Blas, for those of you not from the West of Ireland, is the polish a hurley gets from the sliothar when used by a player of unusual skill, a patina on the surface of the wood testifying to the depth of talent of the player that had used the stick. Fair enough. Cpedia does not have blas – it’s a machine.
I think a lot of commentators had a misunderstanding about what machines can do, and what Cpedia is trying to accomplish. Cpedia is not an attempt to build something that knows all current knowledge and can write a meaningful essay on any topic – that would be a stretch goal. Rather, we are trying solve a much simpler problem. When people search the web for information, a lot of times the first few results do not contain all the information there is about the subject. Almost no one can continue through all the other pages, because they are almost all regurgitations of the same material, with perhaps a few extra nuggets. Cpedia processes all the pages about a topic, and extracts the unique ideas.
You can see the ideas that we have considered similar when you look at the sources page. There you see how we have collapsed away many other similar sentences to the sentences we show.
Because we remove all this duplication, unique ideas have more chance of coming to the top. We organize the ideas into rough clusters so that information about the same topic is close together.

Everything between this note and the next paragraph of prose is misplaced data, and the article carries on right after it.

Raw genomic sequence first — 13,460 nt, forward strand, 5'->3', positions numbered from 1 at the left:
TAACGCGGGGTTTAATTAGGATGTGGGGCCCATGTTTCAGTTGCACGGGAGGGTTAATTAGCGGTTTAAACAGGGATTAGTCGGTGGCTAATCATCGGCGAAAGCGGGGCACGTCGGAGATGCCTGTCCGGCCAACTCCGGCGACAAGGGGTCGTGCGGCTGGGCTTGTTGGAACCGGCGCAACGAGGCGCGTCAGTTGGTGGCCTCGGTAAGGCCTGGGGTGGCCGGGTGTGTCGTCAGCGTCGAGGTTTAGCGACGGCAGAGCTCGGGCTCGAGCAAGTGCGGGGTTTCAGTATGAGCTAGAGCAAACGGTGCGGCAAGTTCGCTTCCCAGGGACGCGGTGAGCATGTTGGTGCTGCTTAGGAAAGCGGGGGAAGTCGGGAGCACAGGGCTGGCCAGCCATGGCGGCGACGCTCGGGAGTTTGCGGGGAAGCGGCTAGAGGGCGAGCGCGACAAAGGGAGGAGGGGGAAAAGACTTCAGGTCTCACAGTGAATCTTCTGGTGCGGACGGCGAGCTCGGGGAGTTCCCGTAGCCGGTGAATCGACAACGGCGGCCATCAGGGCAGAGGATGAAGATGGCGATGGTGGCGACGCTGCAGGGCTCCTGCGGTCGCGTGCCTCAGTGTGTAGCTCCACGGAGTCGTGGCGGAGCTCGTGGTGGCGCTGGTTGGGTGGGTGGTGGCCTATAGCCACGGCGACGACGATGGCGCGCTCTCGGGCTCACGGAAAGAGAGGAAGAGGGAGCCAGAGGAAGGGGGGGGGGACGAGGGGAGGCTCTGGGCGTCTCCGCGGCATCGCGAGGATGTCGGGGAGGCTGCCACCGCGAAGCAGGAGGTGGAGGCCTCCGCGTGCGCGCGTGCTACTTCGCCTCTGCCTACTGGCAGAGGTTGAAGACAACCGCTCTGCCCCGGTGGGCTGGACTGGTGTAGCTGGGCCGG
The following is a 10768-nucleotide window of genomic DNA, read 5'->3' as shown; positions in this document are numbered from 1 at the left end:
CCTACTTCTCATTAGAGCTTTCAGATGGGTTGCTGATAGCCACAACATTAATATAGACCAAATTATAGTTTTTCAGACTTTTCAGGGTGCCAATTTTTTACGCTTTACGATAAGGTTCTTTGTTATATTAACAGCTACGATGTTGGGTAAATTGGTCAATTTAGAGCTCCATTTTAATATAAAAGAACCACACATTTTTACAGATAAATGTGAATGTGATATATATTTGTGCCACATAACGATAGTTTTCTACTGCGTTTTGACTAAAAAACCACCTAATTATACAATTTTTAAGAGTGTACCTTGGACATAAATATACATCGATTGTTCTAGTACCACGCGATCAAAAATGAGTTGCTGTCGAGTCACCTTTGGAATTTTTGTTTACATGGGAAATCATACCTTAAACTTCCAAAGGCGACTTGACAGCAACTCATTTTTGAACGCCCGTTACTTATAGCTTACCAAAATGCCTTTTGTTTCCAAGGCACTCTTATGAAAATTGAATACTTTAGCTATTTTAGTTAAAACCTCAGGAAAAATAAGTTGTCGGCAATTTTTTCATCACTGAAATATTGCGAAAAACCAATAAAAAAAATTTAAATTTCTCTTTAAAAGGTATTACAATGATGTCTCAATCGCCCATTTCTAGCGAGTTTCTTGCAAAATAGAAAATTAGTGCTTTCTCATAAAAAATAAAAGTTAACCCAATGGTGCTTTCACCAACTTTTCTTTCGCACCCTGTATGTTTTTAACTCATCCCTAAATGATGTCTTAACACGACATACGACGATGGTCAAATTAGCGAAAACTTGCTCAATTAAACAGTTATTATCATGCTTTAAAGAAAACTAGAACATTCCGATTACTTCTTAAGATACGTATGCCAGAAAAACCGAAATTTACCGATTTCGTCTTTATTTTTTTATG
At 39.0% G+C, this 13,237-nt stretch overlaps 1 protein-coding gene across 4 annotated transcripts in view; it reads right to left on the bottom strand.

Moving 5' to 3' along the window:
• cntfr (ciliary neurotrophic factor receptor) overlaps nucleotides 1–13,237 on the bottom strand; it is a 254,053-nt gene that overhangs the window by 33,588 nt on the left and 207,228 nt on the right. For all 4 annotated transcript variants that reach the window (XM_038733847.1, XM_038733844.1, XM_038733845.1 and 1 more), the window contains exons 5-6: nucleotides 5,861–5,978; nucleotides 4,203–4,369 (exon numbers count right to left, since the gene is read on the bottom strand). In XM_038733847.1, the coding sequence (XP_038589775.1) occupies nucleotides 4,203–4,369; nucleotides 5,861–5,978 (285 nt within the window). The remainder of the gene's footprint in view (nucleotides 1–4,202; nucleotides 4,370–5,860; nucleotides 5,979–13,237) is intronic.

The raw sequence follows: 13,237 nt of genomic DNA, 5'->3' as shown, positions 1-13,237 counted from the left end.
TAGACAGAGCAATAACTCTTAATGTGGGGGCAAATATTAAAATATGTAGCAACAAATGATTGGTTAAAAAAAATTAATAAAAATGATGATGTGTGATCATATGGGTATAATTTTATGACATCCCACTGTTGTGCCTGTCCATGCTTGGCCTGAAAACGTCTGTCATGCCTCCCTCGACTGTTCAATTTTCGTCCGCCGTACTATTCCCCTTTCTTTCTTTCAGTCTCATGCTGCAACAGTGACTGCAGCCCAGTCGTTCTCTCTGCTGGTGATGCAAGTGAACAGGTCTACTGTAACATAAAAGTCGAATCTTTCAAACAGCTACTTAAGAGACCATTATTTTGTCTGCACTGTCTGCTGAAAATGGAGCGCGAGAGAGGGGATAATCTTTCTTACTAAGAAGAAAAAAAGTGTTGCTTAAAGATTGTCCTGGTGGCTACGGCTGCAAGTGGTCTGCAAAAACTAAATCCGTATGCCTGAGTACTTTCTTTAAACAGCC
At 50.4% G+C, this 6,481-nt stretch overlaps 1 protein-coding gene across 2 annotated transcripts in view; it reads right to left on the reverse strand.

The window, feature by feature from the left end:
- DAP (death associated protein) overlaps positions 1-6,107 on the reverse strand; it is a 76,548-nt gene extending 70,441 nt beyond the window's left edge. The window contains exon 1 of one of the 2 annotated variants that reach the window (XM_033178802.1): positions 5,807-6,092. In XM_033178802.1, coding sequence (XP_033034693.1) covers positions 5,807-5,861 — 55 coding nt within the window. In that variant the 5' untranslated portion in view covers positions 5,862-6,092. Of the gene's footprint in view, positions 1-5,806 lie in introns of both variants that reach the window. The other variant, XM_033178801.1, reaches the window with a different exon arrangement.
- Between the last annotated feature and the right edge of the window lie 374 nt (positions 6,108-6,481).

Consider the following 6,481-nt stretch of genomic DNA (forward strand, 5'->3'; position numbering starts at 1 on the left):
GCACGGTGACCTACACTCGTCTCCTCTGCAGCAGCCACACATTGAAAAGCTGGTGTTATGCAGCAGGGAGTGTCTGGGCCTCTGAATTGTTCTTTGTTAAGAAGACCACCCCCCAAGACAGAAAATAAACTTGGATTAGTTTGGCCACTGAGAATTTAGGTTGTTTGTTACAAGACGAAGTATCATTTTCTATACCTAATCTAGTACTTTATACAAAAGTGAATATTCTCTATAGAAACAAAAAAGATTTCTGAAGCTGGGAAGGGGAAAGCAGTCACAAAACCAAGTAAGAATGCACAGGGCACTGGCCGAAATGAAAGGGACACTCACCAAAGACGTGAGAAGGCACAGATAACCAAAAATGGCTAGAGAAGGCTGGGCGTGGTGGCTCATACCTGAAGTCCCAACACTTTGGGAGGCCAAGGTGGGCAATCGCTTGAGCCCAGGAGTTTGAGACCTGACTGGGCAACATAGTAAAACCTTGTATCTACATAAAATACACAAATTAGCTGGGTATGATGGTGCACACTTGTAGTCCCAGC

I’m sorry if people were expecting Skynet. I can understand how it would be upsetting to get psyched up for life, the universe and everything, only to get a different UI on a search engine.
Cpedia has errors. That is intentional. We have tried to be inclusive, and dredge to the bottom of the web. This is great sometimes. For instance, I was meeting a VC recently, and I was able to discover that he has a tendency to over-imbibe. He doesn’t have a Wikipedia page (not that Wikipedia is in the business of random slander) and his firm’s bio on him elides this trivia. If we did not seek out the lower reaches of the web, I would have missed his one redeeming feature.
But bottom-feeding does ensure that we will have mistakes. Some are just algorithmic. For instance, our anaphora resolution (working out who a “he” refers to) is wrong about one in 20 times. This is on par with the accuracy of Hobbs’ algorithm. We sometimes get two senses confused. For example, we have made several pages about Django – one about Django Rheinhart and one about the python framework named after him. There is a little cross bleeding here, as the distinction is not as sharp as it might be. The notion of the identity of objects is not a settled matter – the classic example is Theseus’s Ship, but a simple one is of an axe: if you replace the handle twice, and the head once, is it still the same axe?
The promise of Cpedia is that you will find information that you might otherwise miss. It often works for me. Your mileage will vary. If you find that the page about you is completely random, the only advice I can offer is a poem my six year old recited at breakfast:
A wise old owl sat in an oak,
The more he heard, the less he spoke,
The less he spoke, the more he heard,
Why aren’t we all like that wise old bird.